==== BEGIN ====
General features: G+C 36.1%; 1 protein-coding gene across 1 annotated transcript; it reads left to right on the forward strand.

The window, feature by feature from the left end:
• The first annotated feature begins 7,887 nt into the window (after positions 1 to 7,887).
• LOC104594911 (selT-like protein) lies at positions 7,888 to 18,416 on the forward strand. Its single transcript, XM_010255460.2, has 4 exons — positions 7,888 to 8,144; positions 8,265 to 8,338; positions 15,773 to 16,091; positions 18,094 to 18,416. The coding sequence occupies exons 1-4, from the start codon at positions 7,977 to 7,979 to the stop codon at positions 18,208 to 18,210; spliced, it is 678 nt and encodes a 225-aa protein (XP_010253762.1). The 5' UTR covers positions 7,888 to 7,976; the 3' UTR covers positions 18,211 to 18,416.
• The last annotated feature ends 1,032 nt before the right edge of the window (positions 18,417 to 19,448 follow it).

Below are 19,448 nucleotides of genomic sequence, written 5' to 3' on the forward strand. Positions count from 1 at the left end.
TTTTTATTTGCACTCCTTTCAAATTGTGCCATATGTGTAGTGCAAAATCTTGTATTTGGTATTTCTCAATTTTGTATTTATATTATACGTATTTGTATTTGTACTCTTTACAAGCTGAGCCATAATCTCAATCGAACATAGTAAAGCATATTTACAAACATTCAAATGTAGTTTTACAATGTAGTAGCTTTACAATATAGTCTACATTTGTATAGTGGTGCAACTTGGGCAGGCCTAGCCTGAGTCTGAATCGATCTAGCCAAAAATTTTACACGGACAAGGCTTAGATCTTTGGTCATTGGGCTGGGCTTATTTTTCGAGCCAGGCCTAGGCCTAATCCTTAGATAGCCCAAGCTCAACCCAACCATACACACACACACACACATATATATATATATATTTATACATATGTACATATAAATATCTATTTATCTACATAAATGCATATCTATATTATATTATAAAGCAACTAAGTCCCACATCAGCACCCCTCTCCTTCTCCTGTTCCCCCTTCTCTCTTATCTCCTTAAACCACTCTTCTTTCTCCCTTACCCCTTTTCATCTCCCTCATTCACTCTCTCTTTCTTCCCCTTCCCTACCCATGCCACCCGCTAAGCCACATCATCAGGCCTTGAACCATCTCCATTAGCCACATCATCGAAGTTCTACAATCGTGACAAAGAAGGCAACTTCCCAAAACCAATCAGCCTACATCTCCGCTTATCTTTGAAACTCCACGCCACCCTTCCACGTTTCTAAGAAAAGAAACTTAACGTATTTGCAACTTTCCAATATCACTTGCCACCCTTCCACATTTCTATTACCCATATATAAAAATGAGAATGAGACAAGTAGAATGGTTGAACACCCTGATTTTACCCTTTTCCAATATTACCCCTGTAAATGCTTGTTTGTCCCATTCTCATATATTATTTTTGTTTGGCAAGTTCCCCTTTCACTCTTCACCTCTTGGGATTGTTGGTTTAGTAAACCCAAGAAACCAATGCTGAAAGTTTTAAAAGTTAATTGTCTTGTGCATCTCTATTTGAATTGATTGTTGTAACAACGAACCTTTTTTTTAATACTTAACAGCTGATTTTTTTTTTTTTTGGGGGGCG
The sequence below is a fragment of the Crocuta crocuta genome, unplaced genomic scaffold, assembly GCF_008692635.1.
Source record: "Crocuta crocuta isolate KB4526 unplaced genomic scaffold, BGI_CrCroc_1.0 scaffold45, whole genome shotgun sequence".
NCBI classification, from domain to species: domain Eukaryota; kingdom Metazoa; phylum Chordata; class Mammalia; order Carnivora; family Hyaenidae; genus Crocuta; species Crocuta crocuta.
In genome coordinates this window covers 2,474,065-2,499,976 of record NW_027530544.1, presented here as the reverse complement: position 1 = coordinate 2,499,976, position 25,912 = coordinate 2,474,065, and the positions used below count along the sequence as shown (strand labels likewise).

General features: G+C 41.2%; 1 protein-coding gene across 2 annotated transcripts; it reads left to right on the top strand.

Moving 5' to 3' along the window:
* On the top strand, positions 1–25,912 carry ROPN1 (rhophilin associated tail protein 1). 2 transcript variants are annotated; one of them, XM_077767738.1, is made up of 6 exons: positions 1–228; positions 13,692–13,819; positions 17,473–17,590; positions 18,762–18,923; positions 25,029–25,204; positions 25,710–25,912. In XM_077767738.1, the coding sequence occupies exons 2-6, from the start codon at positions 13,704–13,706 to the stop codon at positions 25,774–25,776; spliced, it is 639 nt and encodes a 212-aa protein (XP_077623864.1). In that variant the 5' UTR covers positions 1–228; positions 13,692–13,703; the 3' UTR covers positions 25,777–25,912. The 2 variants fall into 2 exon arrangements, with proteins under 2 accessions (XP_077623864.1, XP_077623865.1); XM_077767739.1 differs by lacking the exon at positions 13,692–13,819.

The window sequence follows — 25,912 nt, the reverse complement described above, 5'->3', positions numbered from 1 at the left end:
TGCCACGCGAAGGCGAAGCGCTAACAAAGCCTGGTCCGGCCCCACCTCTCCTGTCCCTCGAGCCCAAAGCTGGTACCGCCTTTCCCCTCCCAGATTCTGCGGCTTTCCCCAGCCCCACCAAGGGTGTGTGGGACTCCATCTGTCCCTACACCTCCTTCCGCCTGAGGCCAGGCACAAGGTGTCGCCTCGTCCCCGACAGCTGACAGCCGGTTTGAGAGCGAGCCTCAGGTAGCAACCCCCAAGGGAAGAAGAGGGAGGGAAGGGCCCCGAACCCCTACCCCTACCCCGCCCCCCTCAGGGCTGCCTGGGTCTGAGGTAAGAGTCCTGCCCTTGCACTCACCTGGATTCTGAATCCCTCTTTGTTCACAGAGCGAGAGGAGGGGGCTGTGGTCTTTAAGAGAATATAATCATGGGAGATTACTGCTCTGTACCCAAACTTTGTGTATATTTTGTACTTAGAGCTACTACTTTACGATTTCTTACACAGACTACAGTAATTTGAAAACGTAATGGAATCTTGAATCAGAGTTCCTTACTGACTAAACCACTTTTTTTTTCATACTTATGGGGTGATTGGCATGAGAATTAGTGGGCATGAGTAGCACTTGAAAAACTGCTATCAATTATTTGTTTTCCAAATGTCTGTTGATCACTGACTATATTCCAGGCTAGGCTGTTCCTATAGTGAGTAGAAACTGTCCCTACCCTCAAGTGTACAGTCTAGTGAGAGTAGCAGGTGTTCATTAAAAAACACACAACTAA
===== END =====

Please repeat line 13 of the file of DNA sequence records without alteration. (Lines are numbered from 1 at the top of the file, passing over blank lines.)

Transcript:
Moving 5' to 3' along the window: